Built on Facts

Shrinking Quarters

Tom at Swans on Tea (You do read Swans on Tea, right? You’re missing out if you don’t.) points out one of the more impressive physics demos out there. It’s quarter shrinking, in slow motion.

You take a $0.25 coin, stick it in the middle of a coil of wire, and dump an tremendous amount of current through the wire all at once. The following sequence of events then happens in a tiny fraction of a second: the current very rapidly generates a magnetic field, in accordance with Ampere’s law. This rapidly increasing magnetic field generates an electric field, in accordance with Faraday’s law. This electric field generates a current in the coin. And this current itself produces a magnetic field. Lenz’s law dictates that this magnetic field will point in the opposite direction from the original field. These opposing field compress the coin into a much smaller distorted disc.

What’s especially snazzy about the particular instance in the link is that they’ve filmed it with high-speed cameras operating at a hundred thousand frames per second. It’s pretty amazing to see in action, though even at these high speeds the compression only takes a very few frames.

Trivia question: in the first video, an experimenter reminds everyone to look away before he pulls out the pin to discharge the remaining energy in the capacitor. Why?


  1. #1 Benjamin Franz
    June 18, 2009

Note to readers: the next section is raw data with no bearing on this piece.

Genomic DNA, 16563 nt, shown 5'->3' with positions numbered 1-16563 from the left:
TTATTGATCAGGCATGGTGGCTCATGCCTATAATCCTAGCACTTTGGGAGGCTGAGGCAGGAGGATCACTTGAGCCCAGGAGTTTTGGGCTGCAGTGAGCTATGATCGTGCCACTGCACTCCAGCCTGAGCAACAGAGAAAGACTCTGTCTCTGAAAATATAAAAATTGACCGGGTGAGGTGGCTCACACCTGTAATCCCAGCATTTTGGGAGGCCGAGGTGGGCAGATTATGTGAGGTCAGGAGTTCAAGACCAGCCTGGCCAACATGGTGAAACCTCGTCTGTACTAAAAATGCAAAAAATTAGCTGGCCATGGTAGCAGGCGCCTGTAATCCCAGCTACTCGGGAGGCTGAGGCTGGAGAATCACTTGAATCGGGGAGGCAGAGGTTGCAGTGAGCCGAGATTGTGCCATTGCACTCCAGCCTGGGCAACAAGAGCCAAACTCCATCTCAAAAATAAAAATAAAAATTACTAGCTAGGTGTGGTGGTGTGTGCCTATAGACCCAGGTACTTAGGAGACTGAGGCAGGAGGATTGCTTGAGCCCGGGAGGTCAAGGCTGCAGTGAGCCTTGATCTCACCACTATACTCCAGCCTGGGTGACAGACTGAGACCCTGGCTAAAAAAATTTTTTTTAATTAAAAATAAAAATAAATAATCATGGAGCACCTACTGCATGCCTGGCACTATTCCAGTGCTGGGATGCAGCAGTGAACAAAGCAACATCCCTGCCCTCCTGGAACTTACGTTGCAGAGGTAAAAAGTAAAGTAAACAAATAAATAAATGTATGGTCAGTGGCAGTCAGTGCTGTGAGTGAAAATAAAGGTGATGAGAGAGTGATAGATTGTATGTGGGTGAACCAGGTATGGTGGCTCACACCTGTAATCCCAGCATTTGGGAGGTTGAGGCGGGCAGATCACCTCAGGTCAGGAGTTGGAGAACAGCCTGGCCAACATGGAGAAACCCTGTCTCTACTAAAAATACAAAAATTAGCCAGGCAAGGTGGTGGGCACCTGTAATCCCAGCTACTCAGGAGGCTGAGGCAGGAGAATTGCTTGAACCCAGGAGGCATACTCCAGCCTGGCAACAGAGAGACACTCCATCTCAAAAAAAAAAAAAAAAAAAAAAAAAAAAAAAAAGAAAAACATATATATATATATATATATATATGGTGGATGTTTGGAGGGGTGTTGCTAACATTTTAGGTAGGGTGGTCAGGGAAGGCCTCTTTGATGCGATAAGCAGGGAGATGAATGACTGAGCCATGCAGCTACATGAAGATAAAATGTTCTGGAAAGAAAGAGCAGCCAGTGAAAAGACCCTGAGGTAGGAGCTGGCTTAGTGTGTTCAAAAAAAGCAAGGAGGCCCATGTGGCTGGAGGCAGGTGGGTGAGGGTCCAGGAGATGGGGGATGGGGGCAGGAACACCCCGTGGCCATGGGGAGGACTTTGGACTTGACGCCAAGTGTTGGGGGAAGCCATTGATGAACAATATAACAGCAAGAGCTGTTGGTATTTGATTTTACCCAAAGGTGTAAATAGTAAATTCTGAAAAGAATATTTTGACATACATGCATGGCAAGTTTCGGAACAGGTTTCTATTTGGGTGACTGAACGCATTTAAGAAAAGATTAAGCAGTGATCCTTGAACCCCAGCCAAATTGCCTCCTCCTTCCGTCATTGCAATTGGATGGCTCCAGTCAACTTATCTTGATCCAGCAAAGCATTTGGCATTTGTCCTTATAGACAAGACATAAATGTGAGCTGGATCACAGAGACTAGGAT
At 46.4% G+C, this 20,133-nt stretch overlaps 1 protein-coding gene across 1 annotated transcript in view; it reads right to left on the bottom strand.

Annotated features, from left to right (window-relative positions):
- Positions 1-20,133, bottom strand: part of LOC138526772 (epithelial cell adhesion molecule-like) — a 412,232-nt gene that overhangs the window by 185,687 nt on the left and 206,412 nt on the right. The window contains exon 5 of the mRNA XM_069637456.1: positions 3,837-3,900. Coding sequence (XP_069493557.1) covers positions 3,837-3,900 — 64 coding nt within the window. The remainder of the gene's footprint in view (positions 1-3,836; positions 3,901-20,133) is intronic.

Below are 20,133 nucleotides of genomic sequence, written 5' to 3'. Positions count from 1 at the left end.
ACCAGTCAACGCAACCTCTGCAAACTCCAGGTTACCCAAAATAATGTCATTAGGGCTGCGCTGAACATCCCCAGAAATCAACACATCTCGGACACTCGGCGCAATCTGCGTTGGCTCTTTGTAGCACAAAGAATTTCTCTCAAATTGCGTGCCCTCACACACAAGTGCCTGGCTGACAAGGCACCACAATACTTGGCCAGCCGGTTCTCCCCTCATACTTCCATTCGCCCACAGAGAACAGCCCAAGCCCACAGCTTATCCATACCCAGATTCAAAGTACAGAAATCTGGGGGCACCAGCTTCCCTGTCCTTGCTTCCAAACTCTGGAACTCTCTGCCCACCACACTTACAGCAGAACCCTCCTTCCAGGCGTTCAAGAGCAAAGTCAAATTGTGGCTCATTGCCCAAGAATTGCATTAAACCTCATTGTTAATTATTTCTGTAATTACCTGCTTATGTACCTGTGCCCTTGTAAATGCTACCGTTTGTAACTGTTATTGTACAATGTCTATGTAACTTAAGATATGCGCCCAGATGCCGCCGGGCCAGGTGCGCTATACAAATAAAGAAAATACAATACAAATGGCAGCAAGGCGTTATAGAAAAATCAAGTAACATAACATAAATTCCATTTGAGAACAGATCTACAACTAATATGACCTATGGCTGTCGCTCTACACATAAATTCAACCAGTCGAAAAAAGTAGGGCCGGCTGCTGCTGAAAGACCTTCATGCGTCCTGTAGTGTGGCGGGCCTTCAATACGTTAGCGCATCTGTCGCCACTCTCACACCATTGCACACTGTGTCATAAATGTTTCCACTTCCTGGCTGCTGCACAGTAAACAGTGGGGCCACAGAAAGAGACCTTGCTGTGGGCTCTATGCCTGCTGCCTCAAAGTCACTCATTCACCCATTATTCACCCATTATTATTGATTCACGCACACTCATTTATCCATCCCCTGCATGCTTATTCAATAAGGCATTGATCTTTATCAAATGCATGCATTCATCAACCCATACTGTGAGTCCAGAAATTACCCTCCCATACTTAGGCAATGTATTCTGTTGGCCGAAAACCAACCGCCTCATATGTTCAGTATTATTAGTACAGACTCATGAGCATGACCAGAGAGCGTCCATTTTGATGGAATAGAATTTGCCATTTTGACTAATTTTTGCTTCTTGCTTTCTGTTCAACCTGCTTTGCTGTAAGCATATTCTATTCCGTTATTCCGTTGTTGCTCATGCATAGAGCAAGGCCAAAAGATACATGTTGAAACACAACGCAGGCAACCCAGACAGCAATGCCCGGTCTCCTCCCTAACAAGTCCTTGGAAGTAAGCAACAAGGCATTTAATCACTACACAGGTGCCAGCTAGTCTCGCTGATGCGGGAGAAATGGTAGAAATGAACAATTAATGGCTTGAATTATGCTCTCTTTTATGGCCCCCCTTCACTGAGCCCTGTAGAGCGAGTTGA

So you don’t get a retinal flash burn.

  2. #2 Rhett
    June 18, 2009

    Answer: He says to look away so you won’t see the other guy come out and replace the quarter with a smaller one while another guy makes the boom sound.

  3. #3 Stephanie Chasteen
    June 18, 2009

    I like Rhett’s answer…

  4. #4 Uncle Al
    June 18, 2009

    It begs replacement of the coin by a goldfish then a disk of molten lithium-6 deuteride. Follow with massive Federal subsidies for humane capital punishment and electricity generation too cheap to meter (hand in hand as it were). Then take the complex conjugate and publish a paper on theoretical modeling of black hole tidal distortion when passing through an event horizon.

  5. #5 rob
    June 18, 2009

    ahhh…but are goldfish diamagnetic enough to form a strong opposing magnetic field that will shrink them? or will it just end up being an electromagetic goldfish gun?

  6. #6 CCPhysicist
    June 20, 2009

    Nice work, but bad physics in the commentary:

    “300 microFarads of charge”. Shudder.

    “we need to discharge all of the current from the capacitor”. Shudder squared.

    But I really like that you can see that the radial compression of the quarter is complete before the wire vaporizes and you get that wonderful plasma explosion.

    Uncle Al, what is the resistivity of molten Li6D? Does the D even stay in there at those temperatures? And what makes you think you can get the relevant densities, cold fusion?

  7. #7 Uncle Al
    June 20, 2009

    Molten LiD is an ionic conductor SOP. Place in a spherical metal membrane container under a couple of atmospheres of deuterium gas to prevent dissociation and buffer phase change expansion. Phase diagrams and tables in “COMPILATION OF THE PROPERTIES OF LITHIUM HYDRIDE”, NTIS N7274680 re “Technical Memorandum X-483” 1963, declassified.

    The induced field obviously substitutes for a palladium lattice in lowering D-D tunneling barrier. When things are cooking, neutrons fission Li-6 to tritium to spice it up. Borrow the Z-Machine’s power supply for quick and dirty proof of concept runs.


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